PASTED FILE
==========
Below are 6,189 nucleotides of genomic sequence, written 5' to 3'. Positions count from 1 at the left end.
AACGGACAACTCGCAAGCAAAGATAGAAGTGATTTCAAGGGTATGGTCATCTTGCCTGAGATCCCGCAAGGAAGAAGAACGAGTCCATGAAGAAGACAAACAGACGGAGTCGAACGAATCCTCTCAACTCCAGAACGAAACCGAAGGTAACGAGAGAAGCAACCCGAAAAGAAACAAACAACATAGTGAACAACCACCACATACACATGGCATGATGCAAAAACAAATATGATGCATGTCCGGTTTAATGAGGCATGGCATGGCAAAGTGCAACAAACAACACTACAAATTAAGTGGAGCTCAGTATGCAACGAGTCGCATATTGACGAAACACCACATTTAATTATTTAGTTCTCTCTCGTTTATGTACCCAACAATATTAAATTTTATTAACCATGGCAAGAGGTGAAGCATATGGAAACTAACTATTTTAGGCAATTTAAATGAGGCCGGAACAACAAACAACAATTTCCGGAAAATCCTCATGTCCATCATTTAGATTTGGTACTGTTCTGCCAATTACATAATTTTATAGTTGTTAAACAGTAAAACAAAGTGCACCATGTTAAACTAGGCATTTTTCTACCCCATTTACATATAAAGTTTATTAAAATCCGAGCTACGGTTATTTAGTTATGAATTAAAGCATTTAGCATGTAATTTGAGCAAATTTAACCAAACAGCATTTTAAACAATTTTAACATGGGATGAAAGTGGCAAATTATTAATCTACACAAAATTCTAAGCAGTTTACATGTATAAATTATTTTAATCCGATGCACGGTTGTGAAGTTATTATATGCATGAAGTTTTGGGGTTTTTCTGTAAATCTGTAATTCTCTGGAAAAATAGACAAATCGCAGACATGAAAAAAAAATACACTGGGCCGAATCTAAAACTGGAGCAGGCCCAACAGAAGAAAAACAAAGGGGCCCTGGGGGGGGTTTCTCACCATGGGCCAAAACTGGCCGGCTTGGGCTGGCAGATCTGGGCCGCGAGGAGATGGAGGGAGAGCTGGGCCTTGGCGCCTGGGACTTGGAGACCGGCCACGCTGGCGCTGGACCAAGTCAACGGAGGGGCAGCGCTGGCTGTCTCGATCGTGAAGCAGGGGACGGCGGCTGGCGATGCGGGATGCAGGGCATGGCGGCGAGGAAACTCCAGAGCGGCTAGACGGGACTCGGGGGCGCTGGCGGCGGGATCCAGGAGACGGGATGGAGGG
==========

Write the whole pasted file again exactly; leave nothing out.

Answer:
Below are 6,189 nucleotides of genomic sequence, written 5' to 3'. Positions count from 1 at the left end.
AACGGACAACTCGCAAGCAAAGATAGAAGTGATTTCAAGGGTATGGTCATCTTGCCTGAGATCCCGCAAGGAAGAAGAACGAGTCCATGAAGAAGACAAACAGACGGAGTCGAACGAATCCTCTCAACTCCAGAACGAAACCGAAGGTAACGAGAGAAGCAACCCGAAAAGAAACAAACAACATAGTGAACAACCACCACATACACATGGCATGATGCAAAAACAAATATGATGCATGTCCGGTTTAATGAGGCATGGCATGGCAAAGTGCAACAAACAACACTACAAATTAAGTGGAGCTCAGTATGCAACGAGTCGCATATTGACGAAACACCACATTTAATTATTTAGTTCTCTCTCGTTTATGTACCCAACAATATTAAATTTTATTAACCATGGCAAGAGGTGAAGCATATGGAAACTAACTATTTTAGGCAATTTAAATGAGGCCGGAACAACAAACAACAATTTCCGGAAAATCCTCATGTCCATCATTTAGATTTGGTACTGTTCTGCCAATTACATAATTTTATAGTTGTTAAACAGTAAAACAAAGTGCACCATGTTAAACTAGGCATTTTTCTACCCCATTTACATATAAAGTTTATTAAAATCCGAGCTACGGTTATTTAGTTATGAATTAAAGCATTTAGCATGTAATTTGAGCAAATTTAACCAAACAGCATTTTAAACAATTTTAACATGGGATGAAAGTGGCAAATTATTAATCTACACAAAATTCTAAGCAGTTTACATGTATAAATTATTTTAATCCGATGCACGGTTGTGAAGTTATTATATGCATGAAGTTTTGGGGTTTTTCTGTAAATCTGTAATTCTCTGGAAAAATAGACAAATCGCAGACATGAAAAAAAAATACACTGGGCCGAATCTAAAACTGGAGCAGGCCCAACAGAAGAAAAACAAAGGGGCCCTGGGGGGGGTTTCTCACCATGGGCCAAAACTGGCCGGCTTGGGCTGGCAGATCTGGGCCGCGAGGAGATGGAGGGAGAGCTGGGCCTTGGCGCCTGGGACTTGGAGACCGGCCACGCTGGCGCTGGACCAAGTCAACGGAGGGGCAGCGCTGGCTGTCTCGATCGTGAAGCAGGGGACGGCGGCTGGCGATGCGGGATGCAGGGCATGGCGGCGAGGAAACTCCAGAGCGGCTAGACGGGACTCGGGGGCGCTGGCGGCGGGATCCAGGAGACGGGATGGAGGG